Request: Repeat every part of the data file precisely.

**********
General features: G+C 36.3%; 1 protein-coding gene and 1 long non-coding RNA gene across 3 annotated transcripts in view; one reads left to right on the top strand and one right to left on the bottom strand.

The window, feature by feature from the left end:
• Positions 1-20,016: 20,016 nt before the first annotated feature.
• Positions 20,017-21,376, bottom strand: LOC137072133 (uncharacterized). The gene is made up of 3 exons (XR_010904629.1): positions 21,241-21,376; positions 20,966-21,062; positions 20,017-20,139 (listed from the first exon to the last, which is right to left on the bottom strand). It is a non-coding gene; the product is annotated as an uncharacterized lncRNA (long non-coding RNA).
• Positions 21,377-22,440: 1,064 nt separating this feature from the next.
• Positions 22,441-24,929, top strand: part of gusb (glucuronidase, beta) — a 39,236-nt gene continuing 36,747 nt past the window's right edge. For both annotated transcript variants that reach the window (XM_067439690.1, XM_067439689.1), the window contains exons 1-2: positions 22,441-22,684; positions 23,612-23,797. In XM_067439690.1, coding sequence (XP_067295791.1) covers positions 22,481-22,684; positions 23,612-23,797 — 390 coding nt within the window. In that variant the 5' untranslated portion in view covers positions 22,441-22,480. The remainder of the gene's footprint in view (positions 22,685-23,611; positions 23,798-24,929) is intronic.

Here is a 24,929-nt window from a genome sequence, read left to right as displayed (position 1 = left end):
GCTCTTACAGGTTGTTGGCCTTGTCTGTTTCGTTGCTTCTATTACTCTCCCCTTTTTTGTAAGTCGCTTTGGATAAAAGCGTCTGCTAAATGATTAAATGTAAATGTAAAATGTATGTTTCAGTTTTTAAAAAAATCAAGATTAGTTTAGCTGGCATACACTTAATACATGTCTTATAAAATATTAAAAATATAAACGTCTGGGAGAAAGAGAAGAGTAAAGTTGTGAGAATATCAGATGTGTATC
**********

General features: G+C 36.3%; 1 protein-coding gene and 1 long non-coding RNA gene across 3 annotated transcripts in view; one reads left to right on the top strand and one right to left on the bottom strand.

The window, feature by feature from the left end:
• Positions 1-20,016: 20,016 nt before the first annotated feature.
• Positions 20,017-21,376, bottom strand: LOC137072133 (uncharacterized). The gene is made up of 3 exons (XR_010904629.1): positions 21,241-21,376; positions 20,966-21,062; positions 20,017-20,139 (listed from the first exon to the last, which is right to left on the bottom strand). It is a non-coding gene; the product is annotated as an uncharacterized lncRNA (long non-coding RNA).
• Positions 21,377-22,440: 1,064 nt separating this feature from the next.
• Positions 22,441-24,929, top strand: part of gusb (glucuronidase, beta) — a 39,236-nt gene continuing 36,747 nt past the window's right edge. For both annotated transcript variants that reach the window (XM_067439690.1, XM_067439689.1), the window contains exons 1-2: positions 22,441-22,684; positions 23,612-23,797. In XM_067439690.1, coding sequence (XP_067295791.1) covers positions 22,481-22,684; positions 23,612-23,797 — 390 coding nt within the window. In that variant the 5' untranslated portion in view covers positions 22,441-22,480. The remainder of the gene's footprint in view (positions 22,685-23,611; positions 23,798-24,929) is intronic.

Here is a 24,929-nt window from a genome sequence, read left to right as displayed (position 1 = left end):
GCTCTTACAGGTTGTTGGCCTTGTCTGTTTCGTTGCTTCTATTACTCTCCCCTTTTTTGTAAGTCGCTTTGGATAAAAGCGTCTGCTAAATGATTAAATGTAAATGTAAAATGTATGTTTCAGTTTTTAAAAAAATCAAGATTAGTTTAGCTGGCATACACTTAATACATGTCTTATAAAATATTAAAAATATAAACGTCTGGGAGAAAGAGAAGAGTAAAGTTGTGAGAATATCAGATGTGTATC